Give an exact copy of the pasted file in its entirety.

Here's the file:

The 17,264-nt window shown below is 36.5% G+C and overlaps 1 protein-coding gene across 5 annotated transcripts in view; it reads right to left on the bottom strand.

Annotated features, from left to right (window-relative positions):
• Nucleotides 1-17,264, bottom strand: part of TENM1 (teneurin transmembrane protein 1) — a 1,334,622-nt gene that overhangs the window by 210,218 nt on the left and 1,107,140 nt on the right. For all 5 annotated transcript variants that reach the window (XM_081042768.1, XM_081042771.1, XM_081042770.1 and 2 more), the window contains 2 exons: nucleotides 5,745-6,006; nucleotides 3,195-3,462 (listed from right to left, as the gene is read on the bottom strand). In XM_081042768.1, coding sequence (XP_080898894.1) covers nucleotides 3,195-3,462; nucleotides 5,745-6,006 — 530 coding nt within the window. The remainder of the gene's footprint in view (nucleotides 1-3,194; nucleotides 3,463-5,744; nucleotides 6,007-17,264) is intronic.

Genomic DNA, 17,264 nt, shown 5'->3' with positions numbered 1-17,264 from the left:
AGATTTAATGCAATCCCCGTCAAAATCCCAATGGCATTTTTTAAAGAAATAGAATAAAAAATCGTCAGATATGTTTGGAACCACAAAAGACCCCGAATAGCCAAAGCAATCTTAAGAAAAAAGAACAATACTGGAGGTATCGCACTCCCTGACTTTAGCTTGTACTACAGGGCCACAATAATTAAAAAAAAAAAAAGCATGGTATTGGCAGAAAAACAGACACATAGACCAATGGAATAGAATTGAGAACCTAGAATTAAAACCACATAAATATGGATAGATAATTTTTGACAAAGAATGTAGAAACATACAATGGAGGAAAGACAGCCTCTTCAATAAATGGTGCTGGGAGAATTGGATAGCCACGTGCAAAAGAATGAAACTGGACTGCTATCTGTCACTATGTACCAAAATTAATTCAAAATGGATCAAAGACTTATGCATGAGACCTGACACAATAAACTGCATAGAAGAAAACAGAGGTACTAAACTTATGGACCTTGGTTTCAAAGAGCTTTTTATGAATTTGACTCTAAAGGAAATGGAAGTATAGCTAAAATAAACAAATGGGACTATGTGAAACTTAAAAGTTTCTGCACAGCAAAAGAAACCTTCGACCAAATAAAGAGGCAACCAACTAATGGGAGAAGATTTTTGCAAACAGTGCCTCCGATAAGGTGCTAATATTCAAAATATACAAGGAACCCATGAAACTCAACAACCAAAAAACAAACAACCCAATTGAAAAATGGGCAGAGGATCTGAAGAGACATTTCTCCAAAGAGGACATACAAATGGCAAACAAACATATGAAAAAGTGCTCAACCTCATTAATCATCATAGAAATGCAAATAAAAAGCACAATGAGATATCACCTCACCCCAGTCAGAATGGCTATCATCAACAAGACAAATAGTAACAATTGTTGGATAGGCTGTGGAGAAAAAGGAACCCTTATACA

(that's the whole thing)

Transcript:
The 17,264-nt window shown below is 36.5% G+C and overlaps 1 protein-coding gene across 5 annotated transcripts in view; it reads right to left on the bottom strand.

Annotated features, from left to right (window-relative positions):
• Nucleotides 1-17,264, bottom strand: part of TENM1 (teneurin transmembrane protein 1) — a 1,334,622-nt gene that overhangs the window by 210,218 nt on the left and 1,107,140 nt on the right. For all 5 annotated transcript variants that reach the window (XM_081042768.1, XM_081042771.1, XM_081042770.1 and 2 more), the window contains 2 exons: nucleotides 5,745-6,006; nucleotides 3,195-3,462 (listed from right to left, as the gene is read on the bottom strand). In XM_081042768.1, coding sequence (XP_080898894.1) covers nucleotides 3,195-3,462; nucleotides 5,745-6,006 — 530 coding nt within the window. The remainder of the gene's footprint in view (nucleotides 1-3,194; nucleotides 3,463-5,744; nucleotides 6,007-17,264) is intronic.

Genomic DNA, 17,264 nt, shown 5'->3' with positions numbered 1-17,264 from the left:
AGATTTAATGCAATCCCCGTCAAAATCCCAATGGCATTTTTTAAAGAAATAGAATAAAAAATCGTCAGATATGTTTGGAACCACAAAAGACCCCGAATAGCCAAAGCAATCTTAAGAAAAAAGAACAATACTGGAGGTATCGCACTCCCTGACTTTAGCTTGTACTACAGGGCCACAATAATTAAAAAAAAAAAAAGCATGGTATTGGCAGAAAAACAGACACATAGACCAATGGAATAGAATTGAGAACCTAGAATTAAAACCACATAAATATGGATAGATAATTTTTGACAAAGAATGTAGAAACATACAATGGAGGAAAGACAGCCTCTTCAATAAATGGTGCTGGGAGAATTGGATAGCCACGTGCAAAAGAATGAAACTGGACTGCTATCTGTCACTATGTACCAAAATTAATTCAAAATGGATCAAAGACTTATGCATGAGACCTGACACAATAAACTGCATAGAAGAAAACAGAGGTACTAAACTTATGGACCTTGGTTTCAAAGAGCTTTTTATGAATTTGACTCTAAAGGAAATGGAAGTATAGCTAAAATAAACAAATGGGACTATGTGAAACTTAAAAGTTTCTGCACAGCAAAAGAAACCTTCGACCAAATAAAGAGGCAACCAACTAATGGGAGAAGATTTTTGCAAACAGTGCCTCCGATAAGGTGCTAATATTCAAAATATACAAGGAACCCATGAAACTCAACAACCAAAAAACAAACAACCCAATTGAAAAATGGGCAGAGGATCTGAAGAGACATTTCTCCAAAGAGGACATACAAATGGCAAACAAACATATGAAAAAGTGCTCAACCTCATTAATCATCATAGAAATGCAAATAAAAAGCACAATGAGATATCACCTCACCCCAGTCAGAATGGCTATCATCAACAAGACAAATAGTAACAATTGTTGGATAGGCTGTGGAGAAAAAGGAACCCTTATACA